A MAN who was arrested while on his way to join Daesh (the Islamic State group) in Syria and convicted of terror offences by a British court last month was sentenced to 14 years’ imprisonment on Monday (20).
Hanzalah Patel, from Leicester, denied the charges but was found guilty by a jury at the end of a trial at Birmingham Crown Court in April.
The 22-year-old told his family that he was due to be leading prayers at a mosque in Germany but after concerns were raised, West Midlands Police searched his home and began piecing together his intention to travel to Syria and join Daesh.
Patel, along with his schoolfriend 23-year-old Safwaan Mansur, was arrested on July 1, 2017, by police officers as they arrived back at Heathrow Airport from Istanbul, where the Turkish authorities had executed their arrest as part of the UK’s investigation.
During a two-week trial in April, Patel said he wanted to go to Syria to “big myself up” on returning after taking some pictures and talking to local people.
But the trial heard that Patel and Mansur, who was also jailed for 14 years, bought camping equipment, outdoor survival equipment and clothing. They then purchased airline tickets before travelling initially to Germany and then onto Istanbul before contacting others to arrange a crossing into Syria.
They had broken down their journey in an attempt to evade surveillance, using a mix of air travel and public transport.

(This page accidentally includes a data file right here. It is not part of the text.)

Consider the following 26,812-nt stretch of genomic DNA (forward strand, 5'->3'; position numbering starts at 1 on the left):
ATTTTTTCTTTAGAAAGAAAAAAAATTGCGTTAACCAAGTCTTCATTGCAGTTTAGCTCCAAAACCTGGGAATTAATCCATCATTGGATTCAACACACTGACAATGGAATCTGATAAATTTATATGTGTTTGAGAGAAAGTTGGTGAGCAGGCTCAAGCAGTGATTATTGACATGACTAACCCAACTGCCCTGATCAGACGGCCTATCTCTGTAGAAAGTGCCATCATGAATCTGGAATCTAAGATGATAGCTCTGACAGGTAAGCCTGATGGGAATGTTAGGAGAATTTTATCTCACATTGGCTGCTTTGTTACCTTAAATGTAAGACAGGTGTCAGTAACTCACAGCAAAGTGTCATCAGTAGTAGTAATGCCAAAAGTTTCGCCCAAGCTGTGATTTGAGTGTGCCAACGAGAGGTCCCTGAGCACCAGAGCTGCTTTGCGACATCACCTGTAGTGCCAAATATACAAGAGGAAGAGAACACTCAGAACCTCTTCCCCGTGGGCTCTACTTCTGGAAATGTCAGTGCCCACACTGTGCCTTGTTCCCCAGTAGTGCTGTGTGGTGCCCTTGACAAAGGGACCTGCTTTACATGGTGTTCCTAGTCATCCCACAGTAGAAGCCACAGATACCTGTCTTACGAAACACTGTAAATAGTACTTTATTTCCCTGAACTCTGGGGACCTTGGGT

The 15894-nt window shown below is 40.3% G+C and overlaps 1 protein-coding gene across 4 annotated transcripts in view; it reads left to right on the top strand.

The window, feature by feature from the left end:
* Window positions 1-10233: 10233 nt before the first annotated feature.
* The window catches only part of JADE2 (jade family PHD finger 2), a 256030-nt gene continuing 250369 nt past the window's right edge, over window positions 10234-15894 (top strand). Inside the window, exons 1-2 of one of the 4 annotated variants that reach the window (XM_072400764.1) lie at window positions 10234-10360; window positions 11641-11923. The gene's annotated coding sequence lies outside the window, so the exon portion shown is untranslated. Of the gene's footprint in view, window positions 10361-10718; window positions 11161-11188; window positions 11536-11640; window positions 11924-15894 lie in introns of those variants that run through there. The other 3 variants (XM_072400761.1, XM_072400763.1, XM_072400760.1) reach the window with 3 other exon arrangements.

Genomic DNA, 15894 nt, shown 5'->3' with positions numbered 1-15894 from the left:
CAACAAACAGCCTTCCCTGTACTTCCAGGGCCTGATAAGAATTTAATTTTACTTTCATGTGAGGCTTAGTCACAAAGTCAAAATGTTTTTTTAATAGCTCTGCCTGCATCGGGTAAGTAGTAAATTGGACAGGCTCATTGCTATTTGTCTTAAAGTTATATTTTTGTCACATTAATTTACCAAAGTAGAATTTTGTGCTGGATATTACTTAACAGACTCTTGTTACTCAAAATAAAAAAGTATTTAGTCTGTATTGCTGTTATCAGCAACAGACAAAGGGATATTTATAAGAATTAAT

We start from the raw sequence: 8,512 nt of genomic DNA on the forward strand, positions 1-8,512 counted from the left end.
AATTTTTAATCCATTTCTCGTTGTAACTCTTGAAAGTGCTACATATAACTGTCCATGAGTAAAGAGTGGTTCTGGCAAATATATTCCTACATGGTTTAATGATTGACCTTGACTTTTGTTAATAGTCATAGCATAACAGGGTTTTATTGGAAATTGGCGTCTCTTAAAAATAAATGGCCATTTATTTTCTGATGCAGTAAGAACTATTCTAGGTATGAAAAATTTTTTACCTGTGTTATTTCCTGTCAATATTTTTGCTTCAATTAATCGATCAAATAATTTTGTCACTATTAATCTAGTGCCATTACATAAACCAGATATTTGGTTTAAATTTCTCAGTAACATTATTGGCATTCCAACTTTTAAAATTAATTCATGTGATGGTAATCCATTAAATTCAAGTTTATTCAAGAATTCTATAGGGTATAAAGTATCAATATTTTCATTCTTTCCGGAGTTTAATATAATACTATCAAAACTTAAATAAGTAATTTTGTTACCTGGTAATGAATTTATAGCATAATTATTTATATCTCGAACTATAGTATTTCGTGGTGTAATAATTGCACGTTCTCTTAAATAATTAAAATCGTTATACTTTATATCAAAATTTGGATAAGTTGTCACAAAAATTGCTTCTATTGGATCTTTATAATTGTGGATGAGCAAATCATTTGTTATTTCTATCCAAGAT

They even booked a return flight with no intention of using it, West Midlands Police said.
Mansur and Patel – who had known each other since being at school together in Leicester – had embarked on a similar trip in 2016, but having got to Hatay on the Syrian border, they returned to the UK after a contact failed to answer calls.
At the time Hatay was a transit area for individuals wanting to cross into territory occupied by Daesh. They planned a repeat journey via Turkey a year later before they were arrested and found guilty of the commission, preparation and instigation of acts of terrorism between May and June 2017.
Chief superintendent Shaun Edwards, of the West Midlands Police Counter-Terrorism Unit, said: “If anyone is concerned that a friend or family member is thinking of travelling to Syria it is very important that they tell us as soon as possible. Police and other agencies can offer support to help safeguard those who are vulnerable to radicalisers.
“The sooner we can intervene, the better chance we have of preventing people from becoming embroiled in the conflict and facing potential prosecution.”